I'll have to wait till I win the Powerball.  Grin

Mike WA2E

Posts: 21

« Reply #3 on: May 01, 2014, 07:14:54 AM »

Oh if we all could have 70ft towers with yagi of your choice!!!

My town in central NJ is actually quite good about antennas. I could have a 70ft tower with a caveat. The tower, if it comes down, must fall on your property plus 10%. Since my lot is 37ft wide I can't do it but it's allowed IF your property is large enough.

I'll have to wait till I win the Powerball.  Grin

I agree.  Also, while I do agree with the "spend 80-90% of your budget on antennas" philosophy, it's based on the assumption of few limitations, and many of us just don't have the option.  It's discouraging to hear experienced hams state how stupid it is to spend two grand on a radio and run it on a <$200 antenna system.  The fact of the matter is that, even when employing all the tricks available, many of us just can't deploy anything more than that.  It's like saying if you can't erect a tower or at least a 40' vertical, don't bother getting into the hobby, because everything is going to suck for you.

Sure, a compromise in antenna is going to degrade the performance of any radio, but it seems to me that the more comprehensive feature sets of the newer, more expensive radios address many of those very issues - at least to whatever extent they can be addressed, anyway.  To be clear (and hopefully keep the internet ninjas at bay to some extent) I'm not saying it's ok to skimp on your antenna(s).  What I'm saying is, once you've maximized the potential for your antenna system within your own given situation, it only makes sense to then get the radio that best addresses your limitations to whatever extent your budget allows.

My own antenna options are pretty limited.  Luckily I've been encouraged by several old guard hams, who have told me of what can be accomplished with something as simple as a random wire end-fed antenna under the right conditions.  Part of the draw for me to the hobby was the thought of experimenting and tuning antennas within given conditions.  I've got a *lot* to learn, and I recognize this.  What I *do* know is that I've talked to a lot of people who have gotten excellent results on shoe string budgets and/or tight location restrictions.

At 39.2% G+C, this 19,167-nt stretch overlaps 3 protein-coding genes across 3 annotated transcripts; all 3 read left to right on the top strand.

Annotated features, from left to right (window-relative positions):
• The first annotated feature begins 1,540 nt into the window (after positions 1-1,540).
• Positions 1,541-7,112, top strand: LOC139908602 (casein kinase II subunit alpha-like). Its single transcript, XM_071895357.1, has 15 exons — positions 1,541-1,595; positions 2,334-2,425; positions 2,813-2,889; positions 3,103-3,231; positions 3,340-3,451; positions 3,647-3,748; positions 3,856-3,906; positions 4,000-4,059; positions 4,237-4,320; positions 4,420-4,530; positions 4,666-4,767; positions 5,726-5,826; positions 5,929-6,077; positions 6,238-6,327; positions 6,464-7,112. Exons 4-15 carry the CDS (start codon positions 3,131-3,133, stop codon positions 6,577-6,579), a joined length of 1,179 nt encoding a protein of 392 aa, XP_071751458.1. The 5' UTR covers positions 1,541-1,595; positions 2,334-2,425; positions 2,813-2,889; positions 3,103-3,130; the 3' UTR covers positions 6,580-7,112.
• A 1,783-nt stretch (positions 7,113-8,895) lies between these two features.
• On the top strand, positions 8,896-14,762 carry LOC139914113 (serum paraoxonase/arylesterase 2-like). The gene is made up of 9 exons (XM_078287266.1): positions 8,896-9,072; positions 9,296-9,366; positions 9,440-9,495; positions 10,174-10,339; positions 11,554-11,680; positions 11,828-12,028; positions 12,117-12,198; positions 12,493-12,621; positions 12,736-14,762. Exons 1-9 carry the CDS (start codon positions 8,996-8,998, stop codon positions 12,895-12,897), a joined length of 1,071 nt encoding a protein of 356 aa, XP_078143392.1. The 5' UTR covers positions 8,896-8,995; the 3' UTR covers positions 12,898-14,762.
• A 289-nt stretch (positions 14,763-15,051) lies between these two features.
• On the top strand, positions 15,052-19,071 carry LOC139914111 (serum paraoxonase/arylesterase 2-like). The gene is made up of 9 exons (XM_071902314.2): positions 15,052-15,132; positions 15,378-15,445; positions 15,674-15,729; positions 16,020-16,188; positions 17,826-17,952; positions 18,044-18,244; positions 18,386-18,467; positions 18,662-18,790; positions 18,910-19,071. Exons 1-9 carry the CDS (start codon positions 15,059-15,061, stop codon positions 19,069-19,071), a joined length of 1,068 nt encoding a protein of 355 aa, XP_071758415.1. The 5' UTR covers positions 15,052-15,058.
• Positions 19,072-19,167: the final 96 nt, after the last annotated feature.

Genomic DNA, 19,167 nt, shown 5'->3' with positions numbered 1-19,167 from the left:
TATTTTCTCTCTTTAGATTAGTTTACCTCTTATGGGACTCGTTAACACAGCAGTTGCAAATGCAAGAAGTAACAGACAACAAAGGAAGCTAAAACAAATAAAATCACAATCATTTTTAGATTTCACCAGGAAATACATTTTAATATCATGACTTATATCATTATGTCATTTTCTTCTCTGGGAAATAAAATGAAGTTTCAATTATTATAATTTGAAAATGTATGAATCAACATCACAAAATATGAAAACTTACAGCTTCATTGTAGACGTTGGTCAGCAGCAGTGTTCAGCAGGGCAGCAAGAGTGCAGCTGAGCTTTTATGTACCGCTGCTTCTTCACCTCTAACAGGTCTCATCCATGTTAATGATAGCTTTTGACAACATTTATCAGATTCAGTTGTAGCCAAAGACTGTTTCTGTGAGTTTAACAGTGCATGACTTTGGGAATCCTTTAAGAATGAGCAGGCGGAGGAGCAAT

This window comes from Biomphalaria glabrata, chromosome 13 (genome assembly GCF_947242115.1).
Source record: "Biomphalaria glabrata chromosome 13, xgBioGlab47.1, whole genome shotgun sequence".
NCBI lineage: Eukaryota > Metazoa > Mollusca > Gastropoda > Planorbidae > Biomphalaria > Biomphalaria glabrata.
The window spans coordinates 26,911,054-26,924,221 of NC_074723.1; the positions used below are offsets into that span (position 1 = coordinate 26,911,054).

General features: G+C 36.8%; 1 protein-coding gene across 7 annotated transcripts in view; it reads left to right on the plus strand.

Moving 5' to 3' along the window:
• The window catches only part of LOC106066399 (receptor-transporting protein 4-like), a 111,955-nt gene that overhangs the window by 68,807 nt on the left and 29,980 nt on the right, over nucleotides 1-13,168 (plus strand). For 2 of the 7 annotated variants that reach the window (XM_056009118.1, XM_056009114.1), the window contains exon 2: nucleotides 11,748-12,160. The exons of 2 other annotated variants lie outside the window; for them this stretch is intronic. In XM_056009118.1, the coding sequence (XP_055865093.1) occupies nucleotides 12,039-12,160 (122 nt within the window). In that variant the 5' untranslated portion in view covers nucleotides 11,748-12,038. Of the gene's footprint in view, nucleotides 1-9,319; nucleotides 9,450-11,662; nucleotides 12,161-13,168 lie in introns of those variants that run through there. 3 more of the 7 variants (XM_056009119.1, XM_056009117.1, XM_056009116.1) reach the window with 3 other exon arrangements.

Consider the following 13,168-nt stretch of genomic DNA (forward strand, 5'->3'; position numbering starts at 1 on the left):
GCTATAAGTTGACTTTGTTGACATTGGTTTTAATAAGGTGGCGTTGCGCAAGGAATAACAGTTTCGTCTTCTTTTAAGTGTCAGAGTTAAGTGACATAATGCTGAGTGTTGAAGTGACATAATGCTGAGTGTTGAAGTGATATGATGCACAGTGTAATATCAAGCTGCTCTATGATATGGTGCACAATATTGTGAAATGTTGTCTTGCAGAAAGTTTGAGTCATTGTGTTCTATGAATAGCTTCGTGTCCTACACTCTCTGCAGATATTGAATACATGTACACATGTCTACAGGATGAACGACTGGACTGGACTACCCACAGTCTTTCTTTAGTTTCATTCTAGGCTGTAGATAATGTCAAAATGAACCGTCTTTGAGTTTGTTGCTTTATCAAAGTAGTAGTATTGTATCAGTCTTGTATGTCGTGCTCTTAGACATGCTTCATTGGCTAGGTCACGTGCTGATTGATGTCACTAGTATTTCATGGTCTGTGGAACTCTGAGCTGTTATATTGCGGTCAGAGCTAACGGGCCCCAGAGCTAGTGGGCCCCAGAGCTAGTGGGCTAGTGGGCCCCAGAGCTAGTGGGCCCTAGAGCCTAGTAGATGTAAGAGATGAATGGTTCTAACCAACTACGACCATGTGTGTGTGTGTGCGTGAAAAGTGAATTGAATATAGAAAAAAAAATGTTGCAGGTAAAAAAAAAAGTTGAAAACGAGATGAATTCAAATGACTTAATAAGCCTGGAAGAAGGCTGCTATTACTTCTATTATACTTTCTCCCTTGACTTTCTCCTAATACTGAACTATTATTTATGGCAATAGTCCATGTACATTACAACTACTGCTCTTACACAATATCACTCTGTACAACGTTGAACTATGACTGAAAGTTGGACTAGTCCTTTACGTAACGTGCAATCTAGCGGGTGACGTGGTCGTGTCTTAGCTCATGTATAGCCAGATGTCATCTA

Posts: 21764

« Reply #4 on: May 01, 2014, 10:28:18 AM »

I don't read overly long posts. Wink

Posts: 5082

« Reply #5 on: May 01, 2014, 04:43:33 PM »

"Your antenna will be one of the most important things you can spend money on. Without a good antenna, you will not be heard"

Not true, without a good Antenna you can't Hear Well.  I know lots of hams that are QRO with bad antennas and they are heard very well.  Unfortunetly the Dx keeps replying and they keep on calling, until the Dx moves on because they are deaf.

“A lie can travel half way around the world while the truth is putting on its shoes.”  (Mark Twain)

Posts: 110

« Reply #6 on: May 18, 2014, 01:22:57 AM »

Excellent and informative post with some great advice.

The only thing I would add is learn how to use your rig and all its features blindfold. It's amazing what signals you can pull out of the depths with some subtle filtering etc and how much better you can be copied it you have your tx audio nailed. Also learn how to use a manual atu. I've read a fair bit on people saying an swr of 1.5 doesn't make a deal of difference to getting out right down to 1 but if your antenna is less than ideal asked you can only poor put a few watts then everything helps...

Theory is when you know everything but nothing works.
Practice is when everything works but you to not know why.
Quite often these two things happen together; nothing works and you do not know why - Arihato

Posts: 2100

« Reply #7 on: May 18, 2014, 03:51:21 AM »


Your Ideal station of a 70 ft. tower/Yagi and a 500W amp makes me feel like I'm driving a Ford Focus instead of a Maserati even though both will reach the same destination at the same time.